- Press the Muladhara (base of the spine) with the right heel. Cross the left foot over the right thigh and keep it to the right of the thigh. Grasp the left big toe with the right hand, keeping the right arm along the left side of the left knee. Reach backwards from the left side with the left hand and touch the navel. Turn the neck to the left as far as possible.
- Then press the Muladhara with the left heel and reverse the process. One round comprises completing the process on both sides.
Practise four rounds, each round lasting for half a minute.
- Naokasana (boat posture) or Dhanurasana (bow posture): Lie in a prone position, face down. Flex the legs to bring the lower legs close to the thighs. Directing the hands over the back, grasp the ankles. Raise the entire body, supporting the weight on the navel. Extend the neck and chest as far back as possible. Look toward the front. Breathe in while raising the body and maintain yourself in that state for eight seconds. Resume the original posture while breathing out. Practise this asana eight times in this manner. The body assumes the shape of a bow during this asana.
Naokasana or Dhanurasana
- Utkata Pascimottanasana (difficult back-upwards position): Lie in a supine position and extend the arms backwards, keeping them close to the ears. Inhale. Raise the upper part of the body while exhaling and insert the face between the knees. Make sure that the legs remain straight. Grasp both the big toes with the hands. Remain in this state for eight seconds. Now resume the original posture while inhaling. Practise eight times in this way.
- Bhastrikasana (bellows posture): Lie on your back and while breathing out, bend the right leg and bring the thigh into contact with the chest. Grasp the leg firmly with both hands. Maintain this position for eight seconds, holding the breath. Resume original position while breathing in. Practise similarly with the left leg, and then with both legs together. One round comprises this process with the right leg, the left leg, and both legs together. Practise eight such rounds, being 8x3=24 positions.
- Viirasana (hero posture): Kneel down and sit on the heels. Bend the toes downwards. Rest the backs of the hands on the thighs, the fingers pointing towards the groin. Direct the vision at the tip of the nose. The Acarya will give directions as to the duration of this asana.
- Padmasana (lotus posture): Place the right foot on the left thigh and the left foot on the right thigh. Clench the jaws and press the tongue against the roof of the mouth. You can maintain this posture as long as you like.
Guidelines for Asanas
To get the most from the asanas and to guard against any adverse reactions, certain basic principles and guidelines need to be followed.
(1) Before practising asanas, take a 'half-bath' or a full bath. A 'half-bath' is taken as follows: after passing urine, pour cold water over the urinary organ, then urinate again to expel any excess urine remaining in the urinary tract; wash hands; then splash cold water into the eyes 12 times; wash behind the neck and ears; cleanse the nose with water; wash the arms from the elbows down and the legs from the knees down. This practice cleanses the body, cools and relaxes it, and revitalises it into awareness for spiritual practices such as asanas and meditation. In 'half-bath' the use of soap is not required.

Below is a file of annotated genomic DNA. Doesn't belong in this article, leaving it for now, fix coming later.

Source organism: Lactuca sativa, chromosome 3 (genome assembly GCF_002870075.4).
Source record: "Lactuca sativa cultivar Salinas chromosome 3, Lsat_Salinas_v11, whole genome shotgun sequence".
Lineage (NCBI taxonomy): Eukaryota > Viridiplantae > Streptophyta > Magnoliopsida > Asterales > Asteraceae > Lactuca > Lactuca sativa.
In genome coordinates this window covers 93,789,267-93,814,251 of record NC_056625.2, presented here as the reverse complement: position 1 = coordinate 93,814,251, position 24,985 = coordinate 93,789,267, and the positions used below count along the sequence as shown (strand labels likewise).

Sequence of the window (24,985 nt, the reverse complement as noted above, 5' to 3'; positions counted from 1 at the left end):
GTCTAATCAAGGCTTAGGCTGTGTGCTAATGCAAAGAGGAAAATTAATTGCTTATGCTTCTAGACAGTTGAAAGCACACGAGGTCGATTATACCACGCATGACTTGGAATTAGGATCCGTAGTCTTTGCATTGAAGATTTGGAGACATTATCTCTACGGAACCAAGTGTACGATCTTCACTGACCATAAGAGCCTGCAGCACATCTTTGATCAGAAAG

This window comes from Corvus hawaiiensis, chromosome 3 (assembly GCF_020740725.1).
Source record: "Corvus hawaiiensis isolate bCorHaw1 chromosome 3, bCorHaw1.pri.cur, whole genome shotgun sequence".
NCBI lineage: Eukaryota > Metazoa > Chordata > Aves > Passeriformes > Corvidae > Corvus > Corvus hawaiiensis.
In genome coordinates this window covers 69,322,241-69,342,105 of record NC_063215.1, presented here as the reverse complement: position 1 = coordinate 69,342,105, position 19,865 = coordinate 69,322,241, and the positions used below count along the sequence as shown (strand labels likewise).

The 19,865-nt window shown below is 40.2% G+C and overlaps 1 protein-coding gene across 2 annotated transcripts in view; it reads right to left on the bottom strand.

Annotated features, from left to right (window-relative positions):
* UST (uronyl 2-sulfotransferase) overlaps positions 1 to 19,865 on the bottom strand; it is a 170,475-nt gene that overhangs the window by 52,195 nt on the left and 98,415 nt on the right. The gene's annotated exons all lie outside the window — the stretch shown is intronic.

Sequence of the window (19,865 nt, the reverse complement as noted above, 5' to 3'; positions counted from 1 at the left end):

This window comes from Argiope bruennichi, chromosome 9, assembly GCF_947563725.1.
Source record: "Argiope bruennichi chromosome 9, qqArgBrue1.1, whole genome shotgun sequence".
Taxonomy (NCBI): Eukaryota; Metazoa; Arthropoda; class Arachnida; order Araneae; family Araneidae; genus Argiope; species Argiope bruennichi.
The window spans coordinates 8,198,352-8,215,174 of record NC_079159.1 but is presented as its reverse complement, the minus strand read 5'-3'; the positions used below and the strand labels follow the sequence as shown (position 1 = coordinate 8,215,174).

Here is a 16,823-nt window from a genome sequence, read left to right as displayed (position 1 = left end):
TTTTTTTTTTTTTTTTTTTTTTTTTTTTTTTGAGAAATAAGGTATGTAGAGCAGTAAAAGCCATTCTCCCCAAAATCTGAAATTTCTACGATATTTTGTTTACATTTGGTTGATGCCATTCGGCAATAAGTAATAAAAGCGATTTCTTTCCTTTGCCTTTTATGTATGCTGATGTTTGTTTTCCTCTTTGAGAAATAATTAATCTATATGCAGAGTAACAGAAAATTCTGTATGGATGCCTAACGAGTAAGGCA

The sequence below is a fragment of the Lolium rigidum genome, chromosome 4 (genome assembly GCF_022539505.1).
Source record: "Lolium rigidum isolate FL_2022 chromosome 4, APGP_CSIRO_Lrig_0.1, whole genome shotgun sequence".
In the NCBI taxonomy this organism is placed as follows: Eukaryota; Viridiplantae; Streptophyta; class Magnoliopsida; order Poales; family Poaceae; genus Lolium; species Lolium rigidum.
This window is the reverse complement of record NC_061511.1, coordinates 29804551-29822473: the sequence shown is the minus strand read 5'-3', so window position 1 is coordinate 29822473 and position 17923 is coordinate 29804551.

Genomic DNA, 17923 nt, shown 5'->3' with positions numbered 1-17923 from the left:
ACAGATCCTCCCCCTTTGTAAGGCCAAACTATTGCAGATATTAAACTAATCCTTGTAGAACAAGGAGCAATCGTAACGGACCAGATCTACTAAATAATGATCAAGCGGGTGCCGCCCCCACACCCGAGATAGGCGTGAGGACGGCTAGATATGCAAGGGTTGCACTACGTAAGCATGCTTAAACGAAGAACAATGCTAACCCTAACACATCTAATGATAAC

(2) Asanas should not be practised in an open place as this may result in a chill. The room in which one practises should have an open window so that fresh air can enter, but not to the point of having a draft.
(3) There should not be any smoke in the room, including incense. Fresh air is needed for the breathing processes associated with asanas.
(4) Men should wear a 'lungota' - special tight fitting underwear, and there should be no other clothing on the body. Women should wear firm underwear and a bra.
(5) Practise asanas on a clean blanket or a mat.
(6) Most asanas require that the left nostril, or both nostrils, be open for flow of breath. The left nostril is associated with the 'ida nadii', an energy flow without which most asanas should not be practised. Hence only the following asanas can be practised if the left nostril is blocked: Padmasana (lotus posture); Siddhasana (siddha posture); Ardhasiddhasana (half siddha posture); Bhojanasana (cross-legged sitting posture); Viirasana (hero posture); Diirgha Pranama (long-bowing posture); Yogasana (yoga posture); and Bhujaungasana (snake posture).
(7) Follow a yogic vegetarian diet. Those not practising the yogic diet may practise the asanas mentioned in point 6 above.
(8) Asanas should be practised on an empty stomach. They should not be practised for at least three hours after a meal.
(9) After practising asanas you should massage the skin (not the muscles) of the body over as much of the body as possible.
(10) After the massage is completed, remain in Shavasana (corpse posture) for at least two minutes.
(11) Oil should not be massaged into your body, although it may be rubbed lightly over the skin.
(12) After Shavasana (corpse posture) do not touch water for at least ten minutes.
(13) After practising asanas it is beneficial to walk in a solitary place for some time, preferably in the fresh air.
(14) Pranayama, a breathing technique used in advanced meditation, should not be practised immediately after asanas.
(15) Other exercises, running or sports should not be practised just after asanas.